Our skin is our body’s largest organ, and we use it in many ways to soothe ourselves and to present ourselves to others. We manipulate our skin through dying and styling our hair; getting a tattoo; piercing a body part; tanning our skin; reshaping our body; or adjusting, and changing our appearance. This is a widespread phenomenon, and when taken to the extreme, it can result in what we refer to as self-harm.

When we take a step back from our concerns about the child’s behaviour, we can see the behaviour in attachment terms.

When we try and take choices away from our adolescents, we change the meaning of the behaviour and it becomes an interactive rather than a private one.

We relate to the behaviour as it appears to us. It becomes something we see as harmful, and we want them to stop. Therefore it has a different meaning. The behaviour moves into the relationship, and we begin to say, “I want to control you. I am determined to control you.”

When we intervene, the cutting becomes involved in the context of our relationship with the child.

The child has a personal and individual reason for the behaviour, and in order for them to stop they will have to meet that reason for doing it in another way.

By stepping back and offering proximity and conversation, we begin to understand the reason for the behaviour, and thus we are able to offer them substitute alternatives.

When we are triggered in this way by our adolescent’s behaviour, mindfulness helps us get past our automaticity and move into the present moment. Then we are more able to have a conversation in which we might ask, “How does that behaviour help you?” rather than, “How does it hurt you?” Our curiosity can be interactively mindful, non-judging, and intended for the benefit of the child.

In my practice I try to see behaviour, including self-harm, in the context of choice. I see the person separate from the behaviour. The harming is what they do, not who they are.

“I’ll do it myself”

Your three-year-old won’t be reciprocal. She says, “I’ll do it myself,” and pushes your hand away.

What goes into separation is appreciation for the other person’s ability to be separate. Do we let the three-year-old tie her own shoes when we see that she is struggling? Or do we do it for them?

The parent who is really attached to the child lets the child button her shoes by herself, because the parent is not anxious about their attachment.

Some of us can’t do that – can’t establish a bedtime for our children, or let the children go to bed by themselves.

These are building blocks.

At each developmental stage there is a new building block everyone has to engage in.

We can take joy in watching our children separate from us, and take pain as we watch their separation.



“Yes” and “No”

We want to be close but we know how dangerous it is to be close. In the balance between being connected and being separated, we put up boundaries to maintain separation; because when we offer love and support the other has the option to say they don’t want it.

We are two separate entities in the world, and we know losing the other is going to hurt. When we are bound to another, if they die, we die. Survival demands that we separate.

We can all run away from each other, or we can run towards and try to console each other.

At times we make up for lost years spent apart, and put out the flame of pain and separation through simply setting it aside. A little bit of joy can change everything.

When we have a  balance of pain and joy, the pain that comes along is not overwhelming. It doesn’t mean that we avoid the pain, but the affect becomes softer. Perhaps we return to someone we have lost and suddenly discover all of the things we had with them, and notice that those things still exist. We still have them. We may have lost the person but we have pieces of joy inside us as we remember the past, and we soothe ourselves with that joy.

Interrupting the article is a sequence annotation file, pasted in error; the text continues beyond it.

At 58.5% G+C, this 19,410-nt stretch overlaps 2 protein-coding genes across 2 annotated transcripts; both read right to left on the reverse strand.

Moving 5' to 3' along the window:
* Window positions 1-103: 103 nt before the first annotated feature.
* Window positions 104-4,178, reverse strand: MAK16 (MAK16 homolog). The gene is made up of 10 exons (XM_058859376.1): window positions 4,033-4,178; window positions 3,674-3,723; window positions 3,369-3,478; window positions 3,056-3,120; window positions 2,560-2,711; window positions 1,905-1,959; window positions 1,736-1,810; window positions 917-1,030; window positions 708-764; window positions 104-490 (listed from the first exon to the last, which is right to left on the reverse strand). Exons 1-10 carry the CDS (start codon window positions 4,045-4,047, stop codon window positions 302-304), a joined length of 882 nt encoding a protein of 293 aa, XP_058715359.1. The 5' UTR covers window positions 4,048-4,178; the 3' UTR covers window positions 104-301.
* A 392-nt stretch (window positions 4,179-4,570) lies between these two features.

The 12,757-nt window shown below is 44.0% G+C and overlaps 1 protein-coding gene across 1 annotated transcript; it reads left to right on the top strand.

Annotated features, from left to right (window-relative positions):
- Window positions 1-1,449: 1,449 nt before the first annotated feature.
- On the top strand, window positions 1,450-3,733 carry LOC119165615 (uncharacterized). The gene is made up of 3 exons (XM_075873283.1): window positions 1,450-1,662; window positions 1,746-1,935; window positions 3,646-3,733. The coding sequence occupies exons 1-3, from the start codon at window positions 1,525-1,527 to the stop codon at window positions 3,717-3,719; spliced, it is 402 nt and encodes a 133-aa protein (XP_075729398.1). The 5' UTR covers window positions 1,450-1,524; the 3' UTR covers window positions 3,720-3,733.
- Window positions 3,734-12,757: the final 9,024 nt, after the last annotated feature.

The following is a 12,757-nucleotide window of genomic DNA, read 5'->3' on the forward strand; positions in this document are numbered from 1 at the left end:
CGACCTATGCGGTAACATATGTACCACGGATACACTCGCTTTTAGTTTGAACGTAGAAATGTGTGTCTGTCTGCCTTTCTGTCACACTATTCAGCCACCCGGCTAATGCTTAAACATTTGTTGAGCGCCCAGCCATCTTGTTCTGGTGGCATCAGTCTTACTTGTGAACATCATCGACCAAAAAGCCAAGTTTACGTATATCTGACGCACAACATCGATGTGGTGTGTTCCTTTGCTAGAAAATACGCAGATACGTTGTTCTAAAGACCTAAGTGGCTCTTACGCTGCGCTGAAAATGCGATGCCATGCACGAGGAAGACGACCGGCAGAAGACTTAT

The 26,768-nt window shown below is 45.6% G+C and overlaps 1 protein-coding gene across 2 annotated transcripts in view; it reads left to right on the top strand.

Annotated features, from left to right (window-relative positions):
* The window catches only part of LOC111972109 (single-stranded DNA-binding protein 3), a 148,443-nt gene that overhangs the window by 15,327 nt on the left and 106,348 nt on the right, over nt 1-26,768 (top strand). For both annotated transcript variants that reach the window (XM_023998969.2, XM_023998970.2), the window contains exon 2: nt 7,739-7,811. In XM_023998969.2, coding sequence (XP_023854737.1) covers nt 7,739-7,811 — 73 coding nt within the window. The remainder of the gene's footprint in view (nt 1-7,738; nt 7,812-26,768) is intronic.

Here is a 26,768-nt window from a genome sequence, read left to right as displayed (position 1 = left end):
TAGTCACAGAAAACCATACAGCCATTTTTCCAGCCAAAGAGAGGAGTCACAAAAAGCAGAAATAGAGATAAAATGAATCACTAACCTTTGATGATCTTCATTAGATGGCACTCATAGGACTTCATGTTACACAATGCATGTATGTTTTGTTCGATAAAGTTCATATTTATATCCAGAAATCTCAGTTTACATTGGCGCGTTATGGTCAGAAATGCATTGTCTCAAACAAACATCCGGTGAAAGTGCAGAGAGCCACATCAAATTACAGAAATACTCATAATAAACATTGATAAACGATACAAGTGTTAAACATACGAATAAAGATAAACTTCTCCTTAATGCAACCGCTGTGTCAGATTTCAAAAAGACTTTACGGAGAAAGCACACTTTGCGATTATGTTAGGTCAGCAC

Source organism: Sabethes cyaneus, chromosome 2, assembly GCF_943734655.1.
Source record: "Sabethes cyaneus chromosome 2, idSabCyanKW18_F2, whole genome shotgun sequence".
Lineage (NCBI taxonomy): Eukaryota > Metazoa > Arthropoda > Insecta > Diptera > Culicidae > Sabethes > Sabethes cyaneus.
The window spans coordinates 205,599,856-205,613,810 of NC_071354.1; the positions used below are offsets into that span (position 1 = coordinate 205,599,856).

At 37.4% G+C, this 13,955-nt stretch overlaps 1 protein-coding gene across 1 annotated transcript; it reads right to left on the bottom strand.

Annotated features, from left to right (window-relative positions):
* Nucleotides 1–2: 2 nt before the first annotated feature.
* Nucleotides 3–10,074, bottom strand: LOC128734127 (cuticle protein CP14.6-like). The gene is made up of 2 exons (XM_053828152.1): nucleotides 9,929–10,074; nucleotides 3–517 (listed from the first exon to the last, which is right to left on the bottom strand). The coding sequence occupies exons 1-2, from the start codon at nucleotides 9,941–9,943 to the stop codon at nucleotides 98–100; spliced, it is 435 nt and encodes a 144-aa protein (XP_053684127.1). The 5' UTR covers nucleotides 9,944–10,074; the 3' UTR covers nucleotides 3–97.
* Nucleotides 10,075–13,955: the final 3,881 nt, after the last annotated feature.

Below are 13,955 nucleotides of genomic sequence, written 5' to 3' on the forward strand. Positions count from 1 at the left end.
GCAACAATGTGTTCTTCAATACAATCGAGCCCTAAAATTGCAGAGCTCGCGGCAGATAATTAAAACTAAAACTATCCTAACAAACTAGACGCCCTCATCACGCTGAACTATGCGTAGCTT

It is magical how this structure comes together, and we see it happen around great pain, during periods of separation, or in times of danger.

In many cultures, funerals are safe places to express affection we have for the departed that we may have been afraid to fully express in life in the danger of being close. In that safety we say, “Yes”.

Consolation springs out of our shared experience, and everyone takes on a share of the pain.

Celebrating “No”

Just as we all have different ways of saying, “No” we all have different patterns and ways of separating that are habitual.

Much of our pain comes from our lack of balance between “Yes” and “No”. We tend to separate the two cognitively, but we don’t separate them affectively.

If we respect our partners we are able to say, “No” to each other in a way that cements the partnership.

We can think about this in terms of saying, “No” to other people, but we can also think about it in terms of, “How do we say, “No” to ourselves?” How that fits with attachment is that we have to be willing to say, “No” to ourselves in the moment so the other person can get their attachment needs met at this particular time.

Saying, “No” is fundamental and therefore is a principle of attachment. When we are born we say, “Yes” but we also say, “No”. The crux of it starts there.

The growing organism inside the mother is a “No” to her because it will stop being part of her. That is the price of being. Detachment from Mother is both a physical and emotional insult to her. But at birth, back to the paradox, the infant latches on and says, “Yes”. As we follow Nature, we learn that we go away in order to stay.





Saying “No”


“No” is a functional word in relationship, not a dysfunctional one.

Most of the time the exchange of “No” is disguised by automatic behaviour patterns from childhood and infancy, wherein we learn how not to be offensive to others when we are the one who says, “No.”

Tracing that back to where it’s an actual “No” – “No, I’m not going to do that” – becomes disguisable. We ask:  “Do you want to go to the movies?” And the other person says, “That sounds like a good idea.” The next question is, “What movie shall we go to?” Negotiating the movie means that someone has to say, “No, I don’t want to go to that movie.”

We have many ways of avoiding. For instance, we might say, “I would prefer…” But when we say, “No”, our message is that we are a separate person with separate attachment needs.

This gets confusing when we are dealing with children. We say “no” to kids without the subtlety, because they have to learn how to create reciprocal relationships with other people. Children just want what they want. We ask them, “Do you want to share your toys?” They say, “No,” and we say, “I think you should. There’s a benefit to sharing your toys.” As one of the children refuses to share, the other child cries. Mom and Dad intervene, and the event becomes an avoidance of the issue: we distract one of the children and give them something else so they don’t fight for the toys.

Learning to say, “No” is about peeling the onion of attachment down to the basics of reciprocal behaviour, which is based on appreciation for the other person, and trusting that the relationship is strong enough to allow, “No”.